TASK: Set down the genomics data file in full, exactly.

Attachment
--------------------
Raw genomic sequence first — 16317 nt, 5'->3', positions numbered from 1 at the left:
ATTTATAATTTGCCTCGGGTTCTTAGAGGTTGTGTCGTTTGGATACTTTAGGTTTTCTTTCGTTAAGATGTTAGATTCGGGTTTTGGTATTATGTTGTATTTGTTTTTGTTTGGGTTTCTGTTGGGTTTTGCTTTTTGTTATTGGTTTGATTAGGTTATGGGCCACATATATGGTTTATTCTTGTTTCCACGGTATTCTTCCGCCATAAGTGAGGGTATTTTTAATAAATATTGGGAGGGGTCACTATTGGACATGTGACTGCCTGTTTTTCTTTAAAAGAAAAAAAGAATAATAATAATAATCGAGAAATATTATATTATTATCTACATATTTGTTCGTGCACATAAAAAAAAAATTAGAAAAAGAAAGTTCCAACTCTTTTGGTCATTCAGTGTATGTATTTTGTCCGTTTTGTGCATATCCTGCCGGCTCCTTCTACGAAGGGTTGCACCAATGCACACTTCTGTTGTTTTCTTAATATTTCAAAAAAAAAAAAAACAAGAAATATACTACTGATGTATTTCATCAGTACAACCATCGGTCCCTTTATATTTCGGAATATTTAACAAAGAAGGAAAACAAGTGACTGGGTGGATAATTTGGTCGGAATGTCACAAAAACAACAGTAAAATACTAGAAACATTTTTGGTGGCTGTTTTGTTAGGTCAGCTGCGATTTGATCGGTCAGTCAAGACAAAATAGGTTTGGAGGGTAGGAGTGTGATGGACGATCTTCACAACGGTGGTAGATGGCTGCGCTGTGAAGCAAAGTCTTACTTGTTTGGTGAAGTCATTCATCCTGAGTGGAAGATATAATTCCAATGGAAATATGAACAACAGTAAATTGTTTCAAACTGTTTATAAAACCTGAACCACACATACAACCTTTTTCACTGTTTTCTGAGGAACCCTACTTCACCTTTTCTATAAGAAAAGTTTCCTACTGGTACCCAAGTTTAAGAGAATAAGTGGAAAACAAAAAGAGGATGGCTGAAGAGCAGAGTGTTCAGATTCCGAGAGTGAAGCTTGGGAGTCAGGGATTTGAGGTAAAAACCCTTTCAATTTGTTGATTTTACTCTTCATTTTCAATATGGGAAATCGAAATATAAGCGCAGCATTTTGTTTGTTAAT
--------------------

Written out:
Raw genomic sequence first — 16317 nt, 5'->3', positions numbered from 1 at the left:
ATTTATAATTTGCCTCGGGTTCTTAGAGGTTGTGTCGTTTGGATACTTTAGGTTTTCTTTCGTTAAGATGTTAGATTCGGGTTTTGGTATTATGTTGTATTTGTTTTTGTTTGGGTTTCTGTTGGGTTTTGCTTTTTGTTATTGGTTTGATTAGGTTATGGGCCACATATATGGTTTATTCTTGTTTCCACGGTATTCTTCCGCCATAAGTGAGGGTATTTTTAATAAATATTGGGAGGGGTCACTATTGGACATGTGACTGCCTGTTTTTCTTTAAAAGAAAAAAAGAATAATAATAATAATCGAGAAATATTATATTATTATCTACATATTTGTTCGTGCACATAAAAAAAAAATTAGAAAAAGAAAGTTCCAACTCTTTTGGTCATTCAGTGTATGTATTTTGTCCGTTTTGTGCATATCCTGCCGGCTCCTTCTACGAAGGGTTGCACCAATGCACACTTCTGTTGTTTTCTTAATATTTCAAAAAAAAAAAAAACAAGAAATATACTACTGATGTATTTCATCAGTACAACCATCGGTCCCTTTATATTTCGGAATATTTAACAAAGAAGGAAAACAAGTGACTGGGTGGATAATTTGGTCGGAATGTCACAAAAACAACAGTAAAATACTAGAAACATTTTTGGTGGCTGTTTTGTTAGGTCAGCTGCGATTTGATCGGTCAGTCAAGACAAAATAGGTTTGGAGGGTAGGAGTGTGATGGACGATCTTCACAACGGTGGTAGATGGCTGCGCTGTGAAGCAAAGTCTTACTTGTTTGGTGAAGTCATTCATCCTGAGTGGAAGATATAATTCCAATGGAAATATGAACAACAGTAAATTGTTTCAAACTGTTTATAAAACCTGAACCACACATACAACCTTTTTCACTGTTTTCTGAGGAACCCTACTTCACCTTTTCTATAAGAAAAGTTTCCTACTGGTACCCAAGTTTAAGAGAATAAGTGGAAAACAAAAAGAGGATGGCTGAAGAGCAGAGTGTTCAGATTCCGAGAGTGAAGCTTGGGAGTCAGGGATTTGAGGTAAAAACCCTTTCAATTTGTTGATTTTACTCTTCATTTTCAATATGGGAAATCGAAATATAAGCGCAGCATTTTGTTTGTTAAT